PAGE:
Good performance of a Fermi threshold FET requires that a counter-doping layer (i.e. a layer doped opposite to the conventional channel doping) be inserted at the wafer surface. This counter-doping layer should have a very abrupt transition form the counter-doping layer impurity type to the conventional channel doping impurity type over a very short distance and the transition should be very close to the wafer surface. The counter-doping layer reduces the potential gradient, or reverse electric field, in the channel region in the silicon surface layer. FIG. 4 shows how the Fermi threshold FET has an altered electric field compared with that illustrated in FIG. 2. The Fermi threshold FET implements a narrow, abruptly terminated region of a dopant type opposite to the substrate (in the case illustrated here, N-type). This dopant region should be at a concentration level and depth such that all of the N-type dopant is depleted by the built-in potential of the N-P junction that forms because of N-type layer at the surface of the P-type substrate. This results in a surface region where any gate electrode voltage applied begins to build an inversion layer, and cause conduction between source and drain. An FET with such a very low threshold voltage (V subt) has a leakage current in its off (zero V subt) state. To lower the off state leakage current, the device V subt is increased by changing the work function of the gate electrode material. A gate electrode with a work function near the middle of the silicon band gap will increase the device Vsubt by 0.5 volts. Materials such as Tungsten (W) and Titanium Nitride (TiN) have such a work function. As illustrated in FIG. 4, to achieve a low cut off current, the entire potential distribution of the built-in junction in the silicon region should be contained in a shallow region near the wafer surface. This Fermi threshold device has a higher performance than the typical surface channel device because, as the channel turns on, the carriers are not constrained to flow up against the silicon surface as tightly, due to a lower vertical electric field at the surface compared with the uniform doped case illustrated in FIGS. 1 and 2. When the channel of the Fermi-FET is turned on, the charge carriers will flow through a deeper channel region and are not constrained to flow up against the silicon surface under the gate oxide where their mobility is degraded by surface scattering and high volume charge density effects. The effect of the counter-doping layer potential change on the device threshold voltage is counter balanced by a change in the gate electrode material work function. Moving the work function toward a mid-silicon band gap with a material such as W or TiN will restore the desired device threshold voltage.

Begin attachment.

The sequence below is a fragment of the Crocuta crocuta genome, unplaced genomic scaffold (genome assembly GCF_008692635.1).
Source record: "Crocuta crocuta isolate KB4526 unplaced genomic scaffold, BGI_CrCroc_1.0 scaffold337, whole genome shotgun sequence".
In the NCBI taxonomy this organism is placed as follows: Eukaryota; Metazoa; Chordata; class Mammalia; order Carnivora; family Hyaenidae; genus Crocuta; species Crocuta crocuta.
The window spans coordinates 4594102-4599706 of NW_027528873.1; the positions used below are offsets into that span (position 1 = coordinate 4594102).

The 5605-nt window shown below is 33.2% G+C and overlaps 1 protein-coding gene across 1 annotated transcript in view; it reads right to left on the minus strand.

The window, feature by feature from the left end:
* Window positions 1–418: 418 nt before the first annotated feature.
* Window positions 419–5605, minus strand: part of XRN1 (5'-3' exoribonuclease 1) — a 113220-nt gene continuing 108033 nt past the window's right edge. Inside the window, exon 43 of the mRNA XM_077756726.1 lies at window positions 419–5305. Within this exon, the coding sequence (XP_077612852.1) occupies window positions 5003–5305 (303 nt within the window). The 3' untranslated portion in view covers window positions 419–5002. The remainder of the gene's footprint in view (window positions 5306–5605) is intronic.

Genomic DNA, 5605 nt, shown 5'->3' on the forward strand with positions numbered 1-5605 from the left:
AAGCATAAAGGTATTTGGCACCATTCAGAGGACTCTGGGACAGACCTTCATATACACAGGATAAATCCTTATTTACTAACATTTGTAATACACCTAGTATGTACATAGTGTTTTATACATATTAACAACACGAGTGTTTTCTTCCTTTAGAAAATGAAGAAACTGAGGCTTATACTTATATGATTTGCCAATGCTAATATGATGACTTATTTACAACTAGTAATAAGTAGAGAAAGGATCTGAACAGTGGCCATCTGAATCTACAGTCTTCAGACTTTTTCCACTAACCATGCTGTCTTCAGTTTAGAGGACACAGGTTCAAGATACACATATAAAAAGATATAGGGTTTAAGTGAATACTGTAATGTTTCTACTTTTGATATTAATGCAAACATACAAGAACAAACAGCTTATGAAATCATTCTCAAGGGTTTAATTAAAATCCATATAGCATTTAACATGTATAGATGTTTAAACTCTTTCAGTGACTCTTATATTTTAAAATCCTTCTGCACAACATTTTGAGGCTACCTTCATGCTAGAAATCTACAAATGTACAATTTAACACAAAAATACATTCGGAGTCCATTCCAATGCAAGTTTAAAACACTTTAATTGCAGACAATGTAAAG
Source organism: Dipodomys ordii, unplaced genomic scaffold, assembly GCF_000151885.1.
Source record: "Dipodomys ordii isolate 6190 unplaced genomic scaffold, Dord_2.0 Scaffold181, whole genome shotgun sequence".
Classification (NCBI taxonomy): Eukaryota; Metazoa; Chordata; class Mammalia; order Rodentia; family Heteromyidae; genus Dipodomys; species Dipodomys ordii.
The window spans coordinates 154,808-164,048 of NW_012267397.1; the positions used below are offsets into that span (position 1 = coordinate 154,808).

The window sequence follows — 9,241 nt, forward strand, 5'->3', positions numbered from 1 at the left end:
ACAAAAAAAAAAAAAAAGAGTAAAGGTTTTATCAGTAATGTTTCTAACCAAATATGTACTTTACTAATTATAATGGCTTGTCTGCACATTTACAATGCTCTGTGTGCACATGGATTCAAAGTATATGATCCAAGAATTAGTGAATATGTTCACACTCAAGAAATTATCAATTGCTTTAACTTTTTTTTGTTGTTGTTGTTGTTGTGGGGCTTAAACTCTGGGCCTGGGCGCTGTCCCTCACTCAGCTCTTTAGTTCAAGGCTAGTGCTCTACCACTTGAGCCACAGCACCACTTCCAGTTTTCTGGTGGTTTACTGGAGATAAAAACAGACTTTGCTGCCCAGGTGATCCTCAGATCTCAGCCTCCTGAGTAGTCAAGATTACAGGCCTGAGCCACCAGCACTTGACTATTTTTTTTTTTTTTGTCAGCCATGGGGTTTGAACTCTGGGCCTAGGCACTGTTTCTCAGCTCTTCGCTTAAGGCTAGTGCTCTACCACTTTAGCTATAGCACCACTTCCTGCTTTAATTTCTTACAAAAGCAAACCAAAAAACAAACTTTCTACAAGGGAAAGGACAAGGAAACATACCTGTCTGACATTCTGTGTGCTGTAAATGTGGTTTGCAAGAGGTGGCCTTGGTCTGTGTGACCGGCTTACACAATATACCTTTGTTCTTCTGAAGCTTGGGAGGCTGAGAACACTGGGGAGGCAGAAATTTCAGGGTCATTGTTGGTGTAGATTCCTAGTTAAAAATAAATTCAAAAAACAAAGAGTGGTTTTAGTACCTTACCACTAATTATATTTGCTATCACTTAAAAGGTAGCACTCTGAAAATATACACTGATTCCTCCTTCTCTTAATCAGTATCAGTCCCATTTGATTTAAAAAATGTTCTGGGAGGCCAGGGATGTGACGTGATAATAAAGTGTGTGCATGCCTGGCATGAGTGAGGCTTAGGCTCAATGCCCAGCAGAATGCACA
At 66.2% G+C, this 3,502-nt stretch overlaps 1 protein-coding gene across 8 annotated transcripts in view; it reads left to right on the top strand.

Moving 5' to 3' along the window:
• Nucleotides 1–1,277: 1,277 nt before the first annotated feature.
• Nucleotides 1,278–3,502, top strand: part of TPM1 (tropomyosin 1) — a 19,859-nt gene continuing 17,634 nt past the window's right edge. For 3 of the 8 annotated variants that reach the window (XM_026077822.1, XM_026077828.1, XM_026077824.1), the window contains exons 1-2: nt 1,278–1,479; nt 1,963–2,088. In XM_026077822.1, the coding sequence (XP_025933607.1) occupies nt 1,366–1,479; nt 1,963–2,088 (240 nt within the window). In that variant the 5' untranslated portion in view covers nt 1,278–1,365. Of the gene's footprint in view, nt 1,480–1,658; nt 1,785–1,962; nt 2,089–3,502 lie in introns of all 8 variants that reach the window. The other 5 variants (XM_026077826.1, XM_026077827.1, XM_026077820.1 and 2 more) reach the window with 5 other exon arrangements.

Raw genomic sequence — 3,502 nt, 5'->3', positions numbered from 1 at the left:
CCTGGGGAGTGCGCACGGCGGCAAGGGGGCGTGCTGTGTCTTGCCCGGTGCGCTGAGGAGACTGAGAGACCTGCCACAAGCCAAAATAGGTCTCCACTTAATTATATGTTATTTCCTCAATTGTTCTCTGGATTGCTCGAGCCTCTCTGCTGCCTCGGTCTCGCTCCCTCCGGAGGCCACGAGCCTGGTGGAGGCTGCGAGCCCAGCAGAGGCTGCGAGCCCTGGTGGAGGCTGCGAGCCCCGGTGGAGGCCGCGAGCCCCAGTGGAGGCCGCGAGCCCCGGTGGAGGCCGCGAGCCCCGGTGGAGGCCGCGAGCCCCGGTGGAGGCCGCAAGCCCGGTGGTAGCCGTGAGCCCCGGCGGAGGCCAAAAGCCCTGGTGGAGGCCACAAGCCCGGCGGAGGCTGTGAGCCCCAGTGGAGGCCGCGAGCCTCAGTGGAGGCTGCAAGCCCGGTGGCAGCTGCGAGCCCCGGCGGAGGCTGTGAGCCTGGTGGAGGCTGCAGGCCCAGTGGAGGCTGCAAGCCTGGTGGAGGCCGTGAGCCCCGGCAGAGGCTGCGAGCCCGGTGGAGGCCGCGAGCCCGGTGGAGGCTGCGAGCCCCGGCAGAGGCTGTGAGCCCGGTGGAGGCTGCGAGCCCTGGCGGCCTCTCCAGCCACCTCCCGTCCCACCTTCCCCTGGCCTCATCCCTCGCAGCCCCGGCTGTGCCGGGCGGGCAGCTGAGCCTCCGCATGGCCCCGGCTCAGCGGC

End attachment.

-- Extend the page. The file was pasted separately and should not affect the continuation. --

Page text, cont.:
The problem with extending the channel region depth into the wafer away from its surface is that when the gate electrode turns off the source drain current, the depth must not be so grate that the cannot adequately reduce the source drain current. Off state leakage current in a Fermi threshold FET is the source to drain current flowing in the FET when the gate voltage is zero. A criteria for a high performance FET is an off state leakage current of 1E-6 times the on state current, that is, the source drain current flowing with the Vdrain=Vgate=Vsupply. Gate electrode control when the gate electrode voltage is zero is key to limiting the leakage current. A problem in the Fermi threshold FET, with a counter doped channel, is the channel region extends into the wafer away from the wafer surface. Control of the lower boundary of the channel region in prior art Fermi threshold FETs has not been satisfactory in limiting the number charge carriers beyond the depth where the gate electrode can adequately reduce the source-drain current.
There have been prior art proposals to use Germanium as a charge neutral impurity in Silicon in order to reduce the diffusion motion of other impurity dopants in regions where the Ge resides, see for example U.S. Pat. Nos. 4,835,112, RE37,158, and 5,298,435. But these proposals do not address the problem of leakage current in the Fermi threshold FET with a counter doped channel region.
An object of this invention is the provision of an FET with a Fermi threshold voltage with high performance and low leakage current.
- BRIEF DESCRIPTION OF THE INVENTION